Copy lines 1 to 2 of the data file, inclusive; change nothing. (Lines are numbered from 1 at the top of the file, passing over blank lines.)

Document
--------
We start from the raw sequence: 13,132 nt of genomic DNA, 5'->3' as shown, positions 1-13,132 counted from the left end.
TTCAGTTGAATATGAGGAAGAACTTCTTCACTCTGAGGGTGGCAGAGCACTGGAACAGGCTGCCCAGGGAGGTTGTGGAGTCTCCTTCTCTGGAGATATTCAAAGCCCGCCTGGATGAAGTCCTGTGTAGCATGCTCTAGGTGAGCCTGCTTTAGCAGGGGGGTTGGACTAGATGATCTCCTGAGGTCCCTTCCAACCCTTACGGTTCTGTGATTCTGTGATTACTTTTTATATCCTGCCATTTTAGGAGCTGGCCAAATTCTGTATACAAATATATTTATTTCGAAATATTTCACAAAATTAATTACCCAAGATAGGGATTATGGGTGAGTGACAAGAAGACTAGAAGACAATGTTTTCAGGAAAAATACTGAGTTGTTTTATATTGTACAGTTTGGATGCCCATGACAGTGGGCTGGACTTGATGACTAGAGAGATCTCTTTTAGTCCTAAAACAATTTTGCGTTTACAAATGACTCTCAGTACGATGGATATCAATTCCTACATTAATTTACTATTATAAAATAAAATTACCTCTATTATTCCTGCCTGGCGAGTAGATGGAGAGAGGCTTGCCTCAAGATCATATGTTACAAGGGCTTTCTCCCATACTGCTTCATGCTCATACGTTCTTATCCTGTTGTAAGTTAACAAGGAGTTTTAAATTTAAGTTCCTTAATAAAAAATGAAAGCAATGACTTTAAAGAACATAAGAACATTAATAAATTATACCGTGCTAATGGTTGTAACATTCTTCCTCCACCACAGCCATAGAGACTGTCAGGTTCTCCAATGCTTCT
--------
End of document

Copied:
We start from the raw sequence: 13,132 nt of genomic DNA, 5'->3' as shown, positions 1-13,132 counted from the left end.
TTCAGTTGAATATGAGGAAGAACTTCTTCACTCTGAGGGTGGCAGAGCACTGGAACAGGCTGCCCAGGGAGGTTGTGGAGTCTCCTTCTCTGGAGATATTCAAAGCCCGCCTGGATGAAGTCCTGTGTAGCATGCTCTAGGTGAGCCTGCTTTAGCAGGGGGGTTGGACTAGATGATCTCCTGAGGTCCCTTCCAACCCTTACGGTTCTGTGATTCTGTGATTACTTTTTATATCCTGCCATTTTAGGAGCTGGCCAAATTCTGTATACAAATATATTTATTTCGAAATATTTCACAAAATTAATTACCCAAGATAGGGATTATGGGTGAGTGACAAGAAGACTAGAAGACAATGTTTTCAGGAAAAATACTGAGTTGTTTTATATTGTACAGTTTGGATGCCCATGACAGTGGGCTGGACTTGATGACTAGAGAGATCTCTTTTAGTCCTAAAACAATTTTGCGTTTACAAATGACTCTCAGTACGATGGATATCAATTCCTACATTAATTTACTATTATAAAATAAAATTACCTCTATTATTCCTGCCTGGCGAGTAGATGGAGAGAGGCTTGCCTCAAGATCATATGTTACAAGGGCTTTCTCCCATACTGCTTCATGCTCATACGTTCTTATCCTGTTGTAAGTTAACAAGGAGTTTTAAATTTAAGTTCCTTAATAAAAAATGAAAGCAATGACTTTAAAGAACATAAGAACATTAATAAATTATACCGTGCTAATGGTTGTAACATTCTTCCTCCACCACAGCCATAGAGACTGTCAGGTTCTCCAATGCTTCT